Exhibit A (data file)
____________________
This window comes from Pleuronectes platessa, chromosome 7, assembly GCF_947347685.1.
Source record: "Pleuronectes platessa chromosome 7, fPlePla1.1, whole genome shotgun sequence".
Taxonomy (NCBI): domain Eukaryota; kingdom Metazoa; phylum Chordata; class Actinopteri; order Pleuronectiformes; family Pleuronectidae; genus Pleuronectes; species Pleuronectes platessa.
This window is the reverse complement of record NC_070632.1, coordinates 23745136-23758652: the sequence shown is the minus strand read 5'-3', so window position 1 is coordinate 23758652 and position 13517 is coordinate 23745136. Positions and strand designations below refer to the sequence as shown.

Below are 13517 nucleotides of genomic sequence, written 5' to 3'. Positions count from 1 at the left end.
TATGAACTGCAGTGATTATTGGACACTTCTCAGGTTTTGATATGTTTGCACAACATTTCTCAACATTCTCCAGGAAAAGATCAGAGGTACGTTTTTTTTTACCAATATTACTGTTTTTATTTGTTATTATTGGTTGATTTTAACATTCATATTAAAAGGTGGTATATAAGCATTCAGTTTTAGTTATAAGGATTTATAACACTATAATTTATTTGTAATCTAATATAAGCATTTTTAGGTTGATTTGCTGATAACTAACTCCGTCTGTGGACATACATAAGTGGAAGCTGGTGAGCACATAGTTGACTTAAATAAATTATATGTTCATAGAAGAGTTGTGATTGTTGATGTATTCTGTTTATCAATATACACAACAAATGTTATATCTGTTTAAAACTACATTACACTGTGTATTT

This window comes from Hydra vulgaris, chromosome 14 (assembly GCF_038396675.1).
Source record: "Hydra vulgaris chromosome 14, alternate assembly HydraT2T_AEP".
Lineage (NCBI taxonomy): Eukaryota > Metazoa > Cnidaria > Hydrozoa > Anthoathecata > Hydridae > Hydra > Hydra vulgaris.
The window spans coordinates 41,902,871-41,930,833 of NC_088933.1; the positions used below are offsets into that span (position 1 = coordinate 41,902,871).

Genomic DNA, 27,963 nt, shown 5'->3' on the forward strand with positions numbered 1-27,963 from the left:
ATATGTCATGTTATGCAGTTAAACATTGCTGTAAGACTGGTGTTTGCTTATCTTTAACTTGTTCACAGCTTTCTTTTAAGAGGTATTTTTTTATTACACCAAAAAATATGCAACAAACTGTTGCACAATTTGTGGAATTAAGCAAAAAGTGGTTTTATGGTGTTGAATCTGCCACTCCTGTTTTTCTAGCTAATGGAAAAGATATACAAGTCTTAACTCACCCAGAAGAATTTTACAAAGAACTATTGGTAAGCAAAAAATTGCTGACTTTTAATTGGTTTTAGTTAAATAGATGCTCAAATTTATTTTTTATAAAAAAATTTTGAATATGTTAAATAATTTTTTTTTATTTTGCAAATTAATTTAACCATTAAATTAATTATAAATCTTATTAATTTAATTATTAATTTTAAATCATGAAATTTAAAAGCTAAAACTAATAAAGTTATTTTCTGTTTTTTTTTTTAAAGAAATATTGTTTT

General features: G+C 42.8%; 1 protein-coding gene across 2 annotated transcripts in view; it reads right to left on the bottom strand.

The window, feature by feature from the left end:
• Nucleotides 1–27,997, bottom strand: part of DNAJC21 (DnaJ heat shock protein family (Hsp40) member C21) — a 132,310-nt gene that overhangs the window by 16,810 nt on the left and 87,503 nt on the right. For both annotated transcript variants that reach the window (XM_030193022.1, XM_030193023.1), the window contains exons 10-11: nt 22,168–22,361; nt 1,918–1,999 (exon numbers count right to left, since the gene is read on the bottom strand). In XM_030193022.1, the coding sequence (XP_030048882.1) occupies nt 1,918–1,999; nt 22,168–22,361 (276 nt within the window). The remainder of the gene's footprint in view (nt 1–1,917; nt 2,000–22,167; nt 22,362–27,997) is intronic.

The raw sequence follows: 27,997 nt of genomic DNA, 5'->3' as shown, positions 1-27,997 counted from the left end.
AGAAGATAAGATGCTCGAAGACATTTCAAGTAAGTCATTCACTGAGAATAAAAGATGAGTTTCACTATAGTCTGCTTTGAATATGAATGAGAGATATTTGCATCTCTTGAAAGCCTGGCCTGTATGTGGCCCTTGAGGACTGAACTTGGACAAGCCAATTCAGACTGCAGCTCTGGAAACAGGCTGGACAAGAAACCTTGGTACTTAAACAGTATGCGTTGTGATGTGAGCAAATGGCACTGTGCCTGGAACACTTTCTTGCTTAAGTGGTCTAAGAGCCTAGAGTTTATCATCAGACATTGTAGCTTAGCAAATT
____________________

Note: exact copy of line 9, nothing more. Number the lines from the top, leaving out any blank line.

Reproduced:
Lineage (NCBI taxonomy): Eukaryota > Metazoa > Cnidaria > Hydrozoa > Anthoathecata > Hydridae > Hydra > Hydra vulgaris.